Implementation

The recipe will be a simple text file, for example

branch lp:firefox
merge lp:~fta/firefox/fix-build
merge lp:~mozillateam/firefox/ubuntu.jaunty
merge lp:~asac/firefox/fix-installation
branch lp:xulrunner xulrunner
merge lp:~asac/xulrunner/embed

where there are two operations, "branch" and "merge". It reads and works similar to a list of bzr commands, but there are some small differences. The main one is that "merge" is done in to the most recent "branch" target, not in to the root.

This is a more complex example. A basic recipe for most packages would just be

branch lp:project
merge lp:ubuntu/jaunty/project

with the more complex example showing how fixes can be applied where needed for the daily build.

The extra "branch" in the example shows how nesting can be used. In this case it embeds a copy of xulrunner in to the package, and then merges a branch that makes it suitable for embedding. This should be rarely used, but allows for more packages to be done in such a scheme.

Specific revisions of the branches can be specified like so:

branch lp:project
merge lp:ubuntu/jaunty/project -r<revision>

where "revision" is any bzr revision specifier.

The manifest will then simply be a recipe with revisions specified. For instance running the tool with the the second example may lead to the following manifest.

branch lp:project -rrevid:foo@bar.com-12345
merge lp:ubuntu/jaunty/project -rrevid:fta@ubuntu.com-q2434fr

This means that the manifest can then be fed back in to the tool to reproduce the original steps.

If given the the manifest of the previous run the tool can also detect whether there are changes in any of the branches. The manifest could either be stored somewhere known, or the tool could possibly extract it from the source package if it knows where to find it (e.g. in a PPA).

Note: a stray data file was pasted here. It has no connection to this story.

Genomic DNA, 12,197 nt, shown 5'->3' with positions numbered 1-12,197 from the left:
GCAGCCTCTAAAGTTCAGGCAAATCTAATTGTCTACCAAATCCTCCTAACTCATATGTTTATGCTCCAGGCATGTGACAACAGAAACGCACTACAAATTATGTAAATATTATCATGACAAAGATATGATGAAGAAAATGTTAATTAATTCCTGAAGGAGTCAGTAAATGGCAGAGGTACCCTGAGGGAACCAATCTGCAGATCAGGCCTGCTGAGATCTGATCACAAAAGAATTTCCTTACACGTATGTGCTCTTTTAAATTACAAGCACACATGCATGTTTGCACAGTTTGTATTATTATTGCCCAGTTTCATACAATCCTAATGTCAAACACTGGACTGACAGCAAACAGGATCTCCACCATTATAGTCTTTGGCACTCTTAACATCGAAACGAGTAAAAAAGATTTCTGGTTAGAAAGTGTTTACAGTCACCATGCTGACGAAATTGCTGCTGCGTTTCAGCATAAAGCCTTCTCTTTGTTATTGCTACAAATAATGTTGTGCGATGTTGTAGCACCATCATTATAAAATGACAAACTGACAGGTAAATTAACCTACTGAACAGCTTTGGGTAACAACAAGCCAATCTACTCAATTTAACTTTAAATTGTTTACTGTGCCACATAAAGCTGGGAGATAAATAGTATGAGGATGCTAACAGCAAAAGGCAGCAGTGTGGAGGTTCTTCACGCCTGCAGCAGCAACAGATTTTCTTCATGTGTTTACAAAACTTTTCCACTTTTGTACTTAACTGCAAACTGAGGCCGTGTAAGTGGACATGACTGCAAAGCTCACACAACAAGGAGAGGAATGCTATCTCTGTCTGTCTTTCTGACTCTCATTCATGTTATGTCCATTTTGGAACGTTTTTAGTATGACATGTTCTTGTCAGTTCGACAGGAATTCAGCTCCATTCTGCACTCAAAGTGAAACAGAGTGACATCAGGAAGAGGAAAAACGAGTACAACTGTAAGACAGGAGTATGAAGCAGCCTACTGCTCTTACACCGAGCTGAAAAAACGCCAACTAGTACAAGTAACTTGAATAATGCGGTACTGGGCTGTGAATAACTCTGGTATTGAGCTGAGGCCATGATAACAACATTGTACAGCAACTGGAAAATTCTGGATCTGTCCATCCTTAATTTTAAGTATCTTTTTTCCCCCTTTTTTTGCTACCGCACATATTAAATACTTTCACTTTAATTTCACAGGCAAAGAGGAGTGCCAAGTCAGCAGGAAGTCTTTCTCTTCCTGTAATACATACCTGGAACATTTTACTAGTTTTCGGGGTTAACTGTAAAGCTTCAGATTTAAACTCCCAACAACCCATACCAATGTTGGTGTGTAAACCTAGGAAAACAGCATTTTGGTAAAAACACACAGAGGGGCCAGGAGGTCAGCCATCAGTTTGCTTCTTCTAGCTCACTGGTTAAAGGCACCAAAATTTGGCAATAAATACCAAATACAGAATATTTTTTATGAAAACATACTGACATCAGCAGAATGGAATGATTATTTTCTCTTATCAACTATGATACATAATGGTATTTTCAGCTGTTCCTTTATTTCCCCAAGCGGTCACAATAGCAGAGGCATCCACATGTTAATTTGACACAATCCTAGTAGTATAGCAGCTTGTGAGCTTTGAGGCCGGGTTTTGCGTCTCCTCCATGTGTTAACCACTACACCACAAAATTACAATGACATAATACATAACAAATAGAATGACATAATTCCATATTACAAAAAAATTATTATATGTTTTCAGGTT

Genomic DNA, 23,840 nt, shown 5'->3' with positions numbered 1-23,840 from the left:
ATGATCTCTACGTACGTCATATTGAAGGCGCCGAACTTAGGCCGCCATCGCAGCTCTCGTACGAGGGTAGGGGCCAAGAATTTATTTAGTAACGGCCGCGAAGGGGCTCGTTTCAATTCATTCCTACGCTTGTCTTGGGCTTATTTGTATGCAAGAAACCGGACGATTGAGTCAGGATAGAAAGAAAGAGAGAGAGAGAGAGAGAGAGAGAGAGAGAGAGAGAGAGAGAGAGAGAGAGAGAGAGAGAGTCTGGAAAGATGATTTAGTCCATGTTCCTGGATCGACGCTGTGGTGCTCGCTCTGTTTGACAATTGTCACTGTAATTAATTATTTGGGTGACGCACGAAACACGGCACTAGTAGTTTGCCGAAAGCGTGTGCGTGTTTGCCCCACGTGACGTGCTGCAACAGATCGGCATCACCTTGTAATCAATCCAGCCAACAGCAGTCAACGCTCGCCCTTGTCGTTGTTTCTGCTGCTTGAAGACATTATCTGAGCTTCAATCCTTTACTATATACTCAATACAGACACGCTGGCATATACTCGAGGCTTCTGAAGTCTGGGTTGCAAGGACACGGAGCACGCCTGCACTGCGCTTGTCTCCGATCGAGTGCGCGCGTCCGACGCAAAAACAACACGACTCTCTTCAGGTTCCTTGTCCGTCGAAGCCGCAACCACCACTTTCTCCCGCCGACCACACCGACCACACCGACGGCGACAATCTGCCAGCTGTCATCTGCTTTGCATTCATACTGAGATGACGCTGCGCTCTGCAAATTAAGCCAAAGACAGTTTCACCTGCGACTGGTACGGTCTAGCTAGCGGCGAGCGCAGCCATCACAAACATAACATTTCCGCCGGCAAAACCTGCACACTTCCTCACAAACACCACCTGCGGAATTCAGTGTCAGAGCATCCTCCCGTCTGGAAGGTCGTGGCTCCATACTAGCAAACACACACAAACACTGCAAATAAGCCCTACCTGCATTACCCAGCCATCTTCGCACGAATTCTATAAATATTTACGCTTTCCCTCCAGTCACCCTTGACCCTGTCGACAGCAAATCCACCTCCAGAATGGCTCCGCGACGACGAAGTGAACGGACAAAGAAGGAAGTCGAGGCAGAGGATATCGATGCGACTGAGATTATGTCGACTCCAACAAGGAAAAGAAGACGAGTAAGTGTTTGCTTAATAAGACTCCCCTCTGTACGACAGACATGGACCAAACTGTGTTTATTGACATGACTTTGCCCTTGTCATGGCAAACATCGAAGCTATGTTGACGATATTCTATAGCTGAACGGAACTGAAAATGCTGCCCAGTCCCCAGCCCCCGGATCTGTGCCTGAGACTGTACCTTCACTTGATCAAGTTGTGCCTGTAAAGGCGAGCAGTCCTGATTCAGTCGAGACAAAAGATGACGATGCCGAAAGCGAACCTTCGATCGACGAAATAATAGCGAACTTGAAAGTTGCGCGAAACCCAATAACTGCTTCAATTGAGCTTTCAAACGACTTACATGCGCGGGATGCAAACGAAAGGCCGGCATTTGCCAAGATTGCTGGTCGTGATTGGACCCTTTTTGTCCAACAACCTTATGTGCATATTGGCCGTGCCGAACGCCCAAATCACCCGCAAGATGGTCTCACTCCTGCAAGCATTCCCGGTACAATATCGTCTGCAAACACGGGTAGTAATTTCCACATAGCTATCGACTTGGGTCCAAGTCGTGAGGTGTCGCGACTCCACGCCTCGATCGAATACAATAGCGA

Version numbers

Most version numbers will be constructed from a base version number, with a generated part appended. A simple way to do this would be to have the base version specified in the recipe.

base-version 5.1~

with the generated part being

200902111429-1

when these are concatenated you would end up with

5.1~200902111429-1

It would be possible to extend this to include information about the revision numbers of the various branches, but the above scheme should function well enough.

Supporting commands

Adding another possible operation to the recipe, "command" would allow extra commands to be run at certain points, e.g.

branch lp:project
command autoreconf -f -i -v
merge lp:ubuntu/jaunty/project

The command would be run in the target directory of the last "branch" operation, and would be passed through the shell, allowing more flexibility.

This will not be supported. Allowing commands to be run makes the results of the tool unreproducible. The manifest allows you to reproduce the parts from combining branches, but running commands would break that.

Any commands that need to be run should be run at build time, even if this means modifying the packaging.

Test/Demo Plan

In order to test the tool a few daily builds will be set-up and maintained. In addition to making sure the tool works well it will also show how much work is required to maintain daily builds, which is interesting information.

There is no need to have a contingency plan, as this work does not affect the distribution itself. The earliest the tool itself would end up in Ubuntu is in Juanty+1, and the daily-built packages won't go in to the repositories.

Unresolved issues

* Is there extra information needed about the recipe than just the steps, e.g. desired source package name, GPG key to sign with? Should this live in the recipe somewhere? * Is the described recipe format flexible enough? Is it possible to unambiguously talk about a location in the file to add extra steps?

Gobby Notes from UDS Karmic Session 1

'Expanding and Socializing the Daily Builds Concept & Capability'

https://blueprints.edge.launchpad.net/ubuntu/+spec/foundations-karmic-daily-builds


CategorySpec

DailyUpstreamBuildsPOCSpec (last edited 2009-10-26 13:14:21 by jml)